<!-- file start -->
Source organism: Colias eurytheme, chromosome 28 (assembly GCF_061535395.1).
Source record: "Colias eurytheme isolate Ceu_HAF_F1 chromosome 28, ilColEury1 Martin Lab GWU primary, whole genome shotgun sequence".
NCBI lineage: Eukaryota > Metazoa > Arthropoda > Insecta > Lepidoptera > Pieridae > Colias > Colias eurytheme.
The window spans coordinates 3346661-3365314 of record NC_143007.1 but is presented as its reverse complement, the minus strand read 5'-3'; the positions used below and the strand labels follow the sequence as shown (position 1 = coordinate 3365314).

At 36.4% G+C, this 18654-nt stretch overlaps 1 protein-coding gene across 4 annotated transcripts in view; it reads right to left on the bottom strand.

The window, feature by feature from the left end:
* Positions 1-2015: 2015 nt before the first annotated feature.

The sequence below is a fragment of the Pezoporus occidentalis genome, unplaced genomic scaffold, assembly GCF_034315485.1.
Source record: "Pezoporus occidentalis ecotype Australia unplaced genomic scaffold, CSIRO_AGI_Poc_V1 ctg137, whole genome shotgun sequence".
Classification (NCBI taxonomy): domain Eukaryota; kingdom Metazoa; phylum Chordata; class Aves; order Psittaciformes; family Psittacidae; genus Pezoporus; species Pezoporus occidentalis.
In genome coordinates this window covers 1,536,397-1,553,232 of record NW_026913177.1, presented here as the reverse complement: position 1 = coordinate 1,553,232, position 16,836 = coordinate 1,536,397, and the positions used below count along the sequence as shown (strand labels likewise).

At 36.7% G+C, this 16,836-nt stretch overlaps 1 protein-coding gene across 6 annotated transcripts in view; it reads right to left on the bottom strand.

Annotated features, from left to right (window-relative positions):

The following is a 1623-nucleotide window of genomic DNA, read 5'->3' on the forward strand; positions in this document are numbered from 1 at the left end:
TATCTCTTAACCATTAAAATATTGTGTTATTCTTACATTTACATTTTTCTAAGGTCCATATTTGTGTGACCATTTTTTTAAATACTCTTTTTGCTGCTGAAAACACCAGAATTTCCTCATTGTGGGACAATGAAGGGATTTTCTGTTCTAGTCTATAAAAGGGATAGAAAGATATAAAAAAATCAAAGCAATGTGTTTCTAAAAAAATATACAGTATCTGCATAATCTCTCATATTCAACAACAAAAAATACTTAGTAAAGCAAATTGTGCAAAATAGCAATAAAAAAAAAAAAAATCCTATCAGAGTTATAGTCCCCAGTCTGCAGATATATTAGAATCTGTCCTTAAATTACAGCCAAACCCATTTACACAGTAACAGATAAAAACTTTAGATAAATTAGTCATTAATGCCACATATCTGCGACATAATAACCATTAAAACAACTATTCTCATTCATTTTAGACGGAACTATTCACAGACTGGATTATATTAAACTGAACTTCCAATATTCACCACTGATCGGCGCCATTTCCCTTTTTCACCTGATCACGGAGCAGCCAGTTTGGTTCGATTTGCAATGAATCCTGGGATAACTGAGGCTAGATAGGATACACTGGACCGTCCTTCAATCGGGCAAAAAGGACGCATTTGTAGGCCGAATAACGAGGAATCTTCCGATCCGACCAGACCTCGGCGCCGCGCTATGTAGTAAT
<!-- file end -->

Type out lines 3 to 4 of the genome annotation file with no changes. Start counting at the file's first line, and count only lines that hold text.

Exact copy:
NCBI lineage: Eukaryota > Metazoa > Arthropoda > Insecta > Lepidoptera > Pieridae > Colias > Colias eurytheme.
The window spans coordinates 3346661-3365314 of record NC_143007.1 but is presented as its reverse complement, the minus strand read 5'-3'; the positions used below and the strand labels follow the sequence as shown (position 1 = coordinate 3365314).